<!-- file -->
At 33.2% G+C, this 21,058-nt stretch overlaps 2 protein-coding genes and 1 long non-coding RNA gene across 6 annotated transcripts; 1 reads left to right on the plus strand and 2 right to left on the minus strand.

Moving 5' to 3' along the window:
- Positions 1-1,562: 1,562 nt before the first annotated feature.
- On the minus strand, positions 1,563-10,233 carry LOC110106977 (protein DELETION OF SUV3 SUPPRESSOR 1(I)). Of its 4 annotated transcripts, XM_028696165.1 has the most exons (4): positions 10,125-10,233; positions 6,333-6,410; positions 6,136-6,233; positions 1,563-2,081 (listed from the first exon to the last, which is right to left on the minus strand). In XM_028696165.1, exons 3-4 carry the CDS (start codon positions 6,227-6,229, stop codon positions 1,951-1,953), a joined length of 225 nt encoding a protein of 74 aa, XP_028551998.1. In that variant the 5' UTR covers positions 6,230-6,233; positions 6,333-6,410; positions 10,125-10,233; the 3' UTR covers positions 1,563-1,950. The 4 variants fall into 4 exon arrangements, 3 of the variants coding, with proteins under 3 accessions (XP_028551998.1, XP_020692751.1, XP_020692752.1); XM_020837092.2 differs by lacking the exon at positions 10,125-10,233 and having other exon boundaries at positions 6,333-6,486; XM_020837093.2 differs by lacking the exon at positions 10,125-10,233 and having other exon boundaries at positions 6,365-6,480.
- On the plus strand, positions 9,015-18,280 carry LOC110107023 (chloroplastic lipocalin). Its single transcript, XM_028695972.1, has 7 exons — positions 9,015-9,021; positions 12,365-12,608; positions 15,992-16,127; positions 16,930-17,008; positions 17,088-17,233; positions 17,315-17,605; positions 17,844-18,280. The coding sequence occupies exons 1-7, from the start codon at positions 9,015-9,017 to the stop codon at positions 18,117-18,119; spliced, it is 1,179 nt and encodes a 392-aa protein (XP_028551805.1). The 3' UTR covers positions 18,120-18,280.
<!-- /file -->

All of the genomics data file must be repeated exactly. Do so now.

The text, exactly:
At 33.2% G+C, this 21,058-nt stretch overlaps 2 protein-coding genes and 1 long non-coding RNA gene across 6 annotated transcripts; 1 reads left to right on the plus strand and 2 right to left on the minus strand.

Moving 5' to 3' along the window:
- Positions 1-1,562: 1,562 nt before the first annotated feature.
- On the minus strand, positions 1,563-10,233 carry LOC110106977 (protein DELETION OF SUV3 SUPPRESSOR 1(I)). Of its 4 annotated transcripts, XM_028696165.1 has the most exons (4): positions 10,125-10,233; positions 6,333-6,410; positions 6,136-6,233; positions 1,563-2,081 (listed from the first exon to the last, which is right to left on the minus strand). In XM_028696165.1, exons 3-4 carry the CDS (start codon positions 6,227-6,229, stop codon positions 1,951-1,953), a joined length of 225 nt encoding a protein of 74 aa, XP_028551998.1. In that variant the 5' UTR covers positions 6,230-6,233; positions 6,333-6,410; positions 10,125-10,233; the 3' UTR covers positions 1,563-1,950. The 4 variants fall into 4 exon arrangements, 3 of the variants coding, with proteins under 3 accessions (XP_028551998.1, XP_020692751.1, XP_020692752.1); XM_020837092.2 differs by lacking the exon at positions 10,125-10,233 and having other exon boundaries at positions 6,333-6,486; XM_020837093.2 differs by lacking the exon at positions 10,125-10,233 and having other exon boundaries at positions 6,365-6,480.
- On the plus strand, positions 9,015-18,280 carry LOC110107023 (chloroplastic lipocalin). Its single transcript, XM_028695972.1, has 7 exons — positions 9,015-9,021; positions 12,365-12,608; positions 15,992-16,127; positions 16,930-17,008; positions 17,088-17,233; positions 17,315-17,605; positions 17,844-18,280. The coding sequence occupies exons 1-7, from the start codon at positions 9,015-9,017 to the stop codon at positions 18,117-18,119; spliced, it is 1,179 nt and encodes a 392-aa protein (XP_028551805.1). The 3' UTR covers positions 18,120-18,280.